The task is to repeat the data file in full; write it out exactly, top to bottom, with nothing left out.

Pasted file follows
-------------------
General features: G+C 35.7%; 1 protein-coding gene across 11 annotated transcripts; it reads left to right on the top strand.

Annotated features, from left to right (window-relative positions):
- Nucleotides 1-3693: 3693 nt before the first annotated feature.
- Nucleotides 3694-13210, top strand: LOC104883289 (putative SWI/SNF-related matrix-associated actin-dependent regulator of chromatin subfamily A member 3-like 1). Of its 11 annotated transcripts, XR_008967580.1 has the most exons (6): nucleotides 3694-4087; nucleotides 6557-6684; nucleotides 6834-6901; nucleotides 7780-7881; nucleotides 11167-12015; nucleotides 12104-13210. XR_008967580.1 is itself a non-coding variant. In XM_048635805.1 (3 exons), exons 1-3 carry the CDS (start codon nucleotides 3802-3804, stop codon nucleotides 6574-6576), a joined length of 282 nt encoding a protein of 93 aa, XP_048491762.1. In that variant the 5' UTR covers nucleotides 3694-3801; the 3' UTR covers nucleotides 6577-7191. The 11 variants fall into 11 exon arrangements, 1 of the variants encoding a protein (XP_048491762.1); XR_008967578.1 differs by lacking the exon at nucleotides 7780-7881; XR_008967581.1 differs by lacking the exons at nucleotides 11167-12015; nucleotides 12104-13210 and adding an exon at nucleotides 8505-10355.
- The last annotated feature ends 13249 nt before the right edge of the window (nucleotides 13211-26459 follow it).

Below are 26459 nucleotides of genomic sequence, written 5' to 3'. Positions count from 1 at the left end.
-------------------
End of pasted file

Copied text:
General features: G+C 35.7%; 1 protein-coding gene across 11 annotated transcripts; it reads left to right on the top strand.

Annotated features, from left to right (window-relative positions):
- Nucleotides 1-3693: 3693 nt before the first annotated feature.
- Nucleotides 3694-13210, top strand: LOC104883289 (putative SWI/SNF-related matrix-associated actin-dependent regulator of chromatin subfamily A member 3-like 1). Of its 11 annotated transcripts, XR_008967580.1 has the most exons (6): nucleotides 3694-4087; nucleotides 6557-6684; nucleotides 6834-6901; nucleotides 7780-7881; nucleotides 11167-12015; nucleotides 12104-13210. XR_008967580.1 is itself a non-coding variant. In XM_048635805.1 (3 exons), exons 1-3 carry the CDS (start codon nucleotides 3802-3804, stop codon nucleotides 6574-6576), a joined length of 282 nt encoding a protein of 93 aa, XP_048491762.1. In that variant the 5' UTR covers nucleotides 3694-3801; the 3' UTR covers nucleotides 6577-7191. The 11 variants fall into 11 exon arrangements, 1 of the variants encoding a protein (XP_048491762.1); XR_008967578.1 differs by lacking the exon at nucleotides 7780-7881; XR_008967581.1 differs by lacking the exons at nucleotides 11167-12015; nucleotides 12104-13210 and adding an exon at nucleotides 8505-10355.
- The last annotated feature ends 13249 nt before the right edge of the window (nucleotides 13211-26459 follow it).

Below are 26459 nucleotides of genomic sequence, written 5' to 3'. Positions count from 1 at the left end.